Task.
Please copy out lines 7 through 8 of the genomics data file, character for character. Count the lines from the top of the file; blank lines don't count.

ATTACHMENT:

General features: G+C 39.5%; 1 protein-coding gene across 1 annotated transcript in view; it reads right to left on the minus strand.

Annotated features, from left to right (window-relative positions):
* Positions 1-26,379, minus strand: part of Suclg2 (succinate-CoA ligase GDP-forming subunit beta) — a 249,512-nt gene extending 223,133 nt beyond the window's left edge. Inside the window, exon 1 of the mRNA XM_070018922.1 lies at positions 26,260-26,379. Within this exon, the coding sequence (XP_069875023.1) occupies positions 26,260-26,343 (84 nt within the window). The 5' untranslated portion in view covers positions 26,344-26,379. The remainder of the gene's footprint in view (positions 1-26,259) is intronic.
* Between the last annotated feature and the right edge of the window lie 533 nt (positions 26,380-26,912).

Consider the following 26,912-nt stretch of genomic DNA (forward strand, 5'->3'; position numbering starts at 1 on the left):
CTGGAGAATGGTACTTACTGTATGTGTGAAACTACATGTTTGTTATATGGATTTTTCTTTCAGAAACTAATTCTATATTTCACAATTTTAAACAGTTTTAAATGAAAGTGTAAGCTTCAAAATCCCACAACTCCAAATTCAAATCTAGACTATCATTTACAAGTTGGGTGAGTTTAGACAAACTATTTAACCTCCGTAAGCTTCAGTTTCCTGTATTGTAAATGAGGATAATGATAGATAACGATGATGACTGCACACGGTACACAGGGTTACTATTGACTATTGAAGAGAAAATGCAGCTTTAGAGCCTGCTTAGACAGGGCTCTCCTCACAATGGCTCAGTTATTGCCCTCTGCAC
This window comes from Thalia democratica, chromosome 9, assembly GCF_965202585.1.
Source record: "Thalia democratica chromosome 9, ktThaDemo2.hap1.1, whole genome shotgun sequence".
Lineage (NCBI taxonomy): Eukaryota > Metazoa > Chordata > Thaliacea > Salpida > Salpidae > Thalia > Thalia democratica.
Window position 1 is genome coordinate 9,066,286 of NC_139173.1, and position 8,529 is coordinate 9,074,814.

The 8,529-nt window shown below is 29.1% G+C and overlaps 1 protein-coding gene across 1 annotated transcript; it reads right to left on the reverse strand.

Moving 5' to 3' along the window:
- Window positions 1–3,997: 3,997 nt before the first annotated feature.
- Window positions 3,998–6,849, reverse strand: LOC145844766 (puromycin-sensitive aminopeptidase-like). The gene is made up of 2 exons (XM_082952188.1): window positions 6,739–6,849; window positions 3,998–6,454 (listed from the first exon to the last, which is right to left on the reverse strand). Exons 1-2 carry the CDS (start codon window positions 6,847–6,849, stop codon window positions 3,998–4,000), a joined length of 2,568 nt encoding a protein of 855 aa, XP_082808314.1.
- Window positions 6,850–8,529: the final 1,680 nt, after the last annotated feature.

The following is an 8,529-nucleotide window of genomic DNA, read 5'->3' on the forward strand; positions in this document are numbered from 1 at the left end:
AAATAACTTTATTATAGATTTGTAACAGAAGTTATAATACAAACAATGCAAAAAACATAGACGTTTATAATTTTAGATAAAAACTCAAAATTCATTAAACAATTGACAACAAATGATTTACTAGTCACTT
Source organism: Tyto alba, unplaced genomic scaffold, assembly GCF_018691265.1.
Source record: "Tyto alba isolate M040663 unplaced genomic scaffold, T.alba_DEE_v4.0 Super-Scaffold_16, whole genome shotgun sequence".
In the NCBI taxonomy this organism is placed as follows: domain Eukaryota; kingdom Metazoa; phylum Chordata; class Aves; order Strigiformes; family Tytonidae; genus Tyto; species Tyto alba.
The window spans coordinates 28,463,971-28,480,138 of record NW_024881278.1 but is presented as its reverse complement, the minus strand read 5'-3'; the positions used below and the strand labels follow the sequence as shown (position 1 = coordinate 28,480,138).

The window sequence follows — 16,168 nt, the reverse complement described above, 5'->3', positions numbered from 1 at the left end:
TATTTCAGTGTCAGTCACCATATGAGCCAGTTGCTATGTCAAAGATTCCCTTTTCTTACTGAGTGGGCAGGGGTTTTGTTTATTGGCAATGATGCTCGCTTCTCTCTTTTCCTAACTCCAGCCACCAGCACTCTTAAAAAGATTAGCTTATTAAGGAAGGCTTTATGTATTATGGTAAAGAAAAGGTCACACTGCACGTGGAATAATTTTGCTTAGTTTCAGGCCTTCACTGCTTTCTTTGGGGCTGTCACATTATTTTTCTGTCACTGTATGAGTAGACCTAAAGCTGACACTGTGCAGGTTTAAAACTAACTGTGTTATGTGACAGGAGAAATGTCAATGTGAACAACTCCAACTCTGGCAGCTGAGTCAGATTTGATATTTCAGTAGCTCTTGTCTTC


This window comes from Thalia democratica, chromosome 9, assembly GCF_965202585.1.
Source record: "Thalia democratica chromosome 9, ktThaDemo2.hap1.1, whole genome shotgun sequence".